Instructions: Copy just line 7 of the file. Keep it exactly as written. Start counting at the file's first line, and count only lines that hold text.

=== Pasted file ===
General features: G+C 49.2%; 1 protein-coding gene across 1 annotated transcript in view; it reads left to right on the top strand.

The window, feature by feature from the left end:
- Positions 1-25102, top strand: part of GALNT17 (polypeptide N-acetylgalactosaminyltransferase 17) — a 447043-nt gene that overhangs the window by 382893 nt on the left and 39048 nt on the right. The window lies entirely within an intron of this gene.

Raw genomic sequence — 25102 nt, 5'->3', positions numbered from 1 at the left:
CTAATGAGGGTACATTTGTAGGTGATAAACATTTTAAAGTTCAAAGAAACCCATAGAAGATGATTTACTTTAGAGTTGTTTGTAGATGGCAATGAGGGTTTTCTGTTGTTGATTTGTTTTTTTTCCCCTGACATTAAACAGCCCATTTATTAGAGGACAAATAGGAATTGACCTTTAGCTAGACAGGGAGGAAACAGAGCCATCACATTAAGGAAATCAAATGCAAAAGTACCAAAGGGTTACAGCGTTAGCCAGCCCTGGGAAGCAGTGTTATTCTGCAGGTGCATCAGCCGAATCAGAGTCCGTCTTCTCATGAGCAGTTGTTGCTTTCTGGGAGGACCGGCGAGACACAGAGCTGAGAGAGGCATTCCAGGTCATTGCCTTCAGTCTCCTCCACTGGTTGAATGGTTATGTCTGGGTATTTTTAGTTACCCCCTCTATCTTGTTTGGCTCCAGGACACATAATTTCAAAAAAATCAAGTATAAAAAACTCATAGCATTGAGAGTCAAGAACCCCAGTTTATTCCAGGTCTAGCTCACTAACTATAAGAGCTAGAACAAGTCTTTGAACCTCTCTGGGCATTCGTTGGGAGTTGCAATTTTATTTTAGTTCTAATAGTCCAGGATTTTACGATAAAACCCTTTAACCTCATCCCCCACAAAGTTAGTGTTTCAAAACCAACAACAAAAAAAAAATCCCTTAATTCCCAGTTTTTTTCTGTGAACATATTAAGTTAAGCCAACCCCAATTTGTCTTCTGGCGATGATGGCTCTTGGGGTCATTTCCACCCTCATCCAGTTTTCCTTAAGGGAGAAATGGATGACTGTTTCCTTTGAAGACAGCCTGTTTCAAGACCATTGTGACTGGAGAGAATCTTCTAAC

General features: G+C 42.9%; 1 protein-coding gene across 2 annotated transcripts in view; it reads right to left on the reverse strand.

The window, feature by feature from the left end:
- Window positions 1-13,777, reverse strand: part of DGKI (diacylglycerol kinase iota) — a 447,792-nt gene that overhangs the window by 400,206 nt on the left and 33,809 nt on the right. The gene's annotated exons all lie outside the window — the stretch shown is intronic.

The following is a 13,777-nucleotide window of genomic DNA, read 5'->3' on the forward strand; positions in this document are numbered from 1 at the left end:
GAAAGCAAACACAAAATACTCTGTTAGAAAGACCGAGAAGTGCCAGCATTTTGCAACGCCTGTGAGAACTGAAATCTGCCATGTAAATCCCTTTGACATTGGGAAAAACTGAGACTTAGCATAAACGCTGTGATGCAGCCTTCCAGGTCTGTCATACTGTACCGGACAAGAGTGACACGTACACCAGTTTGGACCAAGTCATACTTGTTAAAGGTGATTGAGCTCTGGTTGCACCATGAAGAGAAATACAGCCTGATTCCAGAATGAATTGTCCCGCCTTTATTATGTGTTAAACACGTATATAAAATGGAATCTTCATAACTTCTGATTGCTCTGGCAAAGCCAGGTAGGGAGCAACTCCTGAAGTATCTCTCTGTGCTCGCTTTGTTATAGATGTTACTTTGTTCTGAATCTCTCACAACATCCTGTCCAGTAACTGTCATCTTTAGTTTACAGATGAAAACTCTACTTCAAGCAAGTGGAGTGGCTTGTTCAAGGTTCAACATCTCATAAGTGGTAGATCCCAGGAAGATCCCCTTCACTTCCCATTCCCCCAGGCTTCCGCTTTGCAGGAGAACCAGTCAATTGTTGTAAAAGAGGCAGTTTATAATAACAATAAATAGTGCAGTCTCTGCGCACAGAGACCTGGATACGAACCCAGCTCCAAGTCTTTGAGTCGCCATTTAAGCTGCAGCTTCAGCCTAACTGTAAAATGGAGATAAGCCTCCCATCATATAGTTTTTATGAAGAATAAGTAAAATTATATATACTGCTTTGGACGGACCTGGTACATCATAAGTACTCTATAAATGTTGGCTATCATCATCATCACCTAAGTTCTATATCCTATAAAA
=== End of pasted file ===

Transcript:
The window, feature by feature from the left end: